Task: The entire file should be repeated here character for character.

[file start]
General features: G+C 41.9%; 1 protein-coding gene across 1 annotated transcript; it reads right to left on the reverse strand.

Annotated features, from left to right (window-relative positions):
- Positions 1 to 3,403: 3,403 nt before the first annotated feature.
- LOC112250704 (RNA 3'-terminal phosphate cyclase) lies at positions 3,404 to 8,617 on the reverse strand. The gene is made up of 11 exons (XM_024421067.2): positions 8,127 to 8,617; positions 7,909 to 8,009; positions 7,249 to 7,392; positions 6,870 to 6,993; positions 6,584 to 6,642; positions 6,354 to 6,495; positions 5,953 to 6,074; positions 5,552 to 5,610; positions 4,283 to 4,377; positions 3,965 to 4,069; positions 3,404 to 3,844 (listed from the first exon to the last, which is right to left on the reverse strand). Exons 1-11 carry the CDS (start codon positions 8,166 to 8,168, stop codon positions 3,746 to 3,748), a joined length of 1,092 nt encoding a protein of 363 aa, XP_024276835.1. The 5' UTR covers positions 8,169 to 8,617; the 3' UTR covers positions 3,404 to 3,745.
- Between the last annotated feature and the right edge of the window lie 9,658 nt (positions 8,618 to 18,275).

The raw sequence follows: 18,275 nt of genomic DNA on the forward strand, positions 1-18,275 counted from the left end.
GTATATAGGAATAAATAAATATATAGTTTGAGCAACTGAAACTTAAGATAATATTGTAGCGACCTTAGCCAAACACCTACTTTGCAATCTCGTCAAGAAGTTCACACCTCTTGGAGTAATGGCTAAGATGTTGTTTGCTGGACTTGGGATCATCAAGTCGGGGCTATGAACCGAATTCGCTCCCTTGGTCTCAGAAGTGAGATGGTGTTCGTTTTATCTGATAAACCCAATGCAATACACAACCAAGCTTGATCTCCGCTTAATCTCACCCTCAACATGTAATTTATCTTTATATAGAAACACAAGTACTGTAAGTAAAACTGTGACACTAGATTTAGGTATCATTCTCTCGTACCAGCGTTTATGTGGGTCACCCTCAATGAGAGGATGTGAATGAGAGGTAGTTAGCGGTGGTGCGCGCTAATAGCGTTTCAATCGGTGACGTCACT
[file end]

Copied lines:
General features: G+C 41.9%; 1 protein-coding gene across 1 annotated transcript; it reads right to left on the reverse strand.

Annotated features, from left to right (window-relative positions):
- Positions 1 to 3,403: 3,403 nt before the first annotated feature.
- LOC112250704 (RNA 3'-terminal phosphate cyclase) lies at positions 3,404 to 8,617 on the reverse strand. The gene is made up of 11 exons (XM_024421067.2): positions 8,127 to 8,617; positions 7,909 to 8,009; positions 7,249 to 7,392; positions 6,870 to 6,993; positions 6,584 to 6,642; positions 6,354 to 6,495; positions 5,953 to 6,074; positions 5,552 to 5,610; positions 4,283 to 4,377; positions 3,965 to 4,069; positions 3,404 to 3,844 (listed from the first exon to the last, which is right to left on the reverse strand). Exons 1-11 carry the CDS (start codon positions 8,166 to 8,168, stop codon positions 3,746 to 3,748), a joined length of 1,092 nt encoding a protein of 363 aa, XP_024276835.1. The 5' UTR covers positions 8,169 to 8,617; the 3' UTR covers positions 3,404 to 3,745.
- Between the last annotated feature and the right edge of the window lie 9,658 nt (positions 8,618 to 18,275).

The raw sequence follows: 18,275 nt of genomic DNA on the forward strand, positions 1-18,275 counted from the left end.
GTATATAGGAATAAATAAATATATAGTTTGAGCAACTGAAACTTAAGATAATATTGTAGCGACCTTAGCCAAACACCTACTTTGCAATCTCGTCAAGAAGTTCACACCTCTTGGAGTAATGGCTAAGATGTTGTTTGCTGGACTTGGGATCATCAAGTCGGGGCTATGAACCGAATTCGCTCCCTTGGTCTCAGAAGTGAGATGGTGTTCGTTTTATCTGATAAACCCAATGCAATACACAACCAAGCTTGATCTCCGCTTAATCTCACCCTCAACATGTAATTTATCTTTATATAGAAACACAAGTACTGTAAGTAAAACTGTGACACTAGATTTAGGTATCATTCTCTCGTACCAGCGTTTATGTGGGTCACCCTCAATGAGAGGATGTGAATGAGAGGTAGTTAGCGGTGGTGCGCGCTAATAGCGTTTCAATCGGTGACGTCACT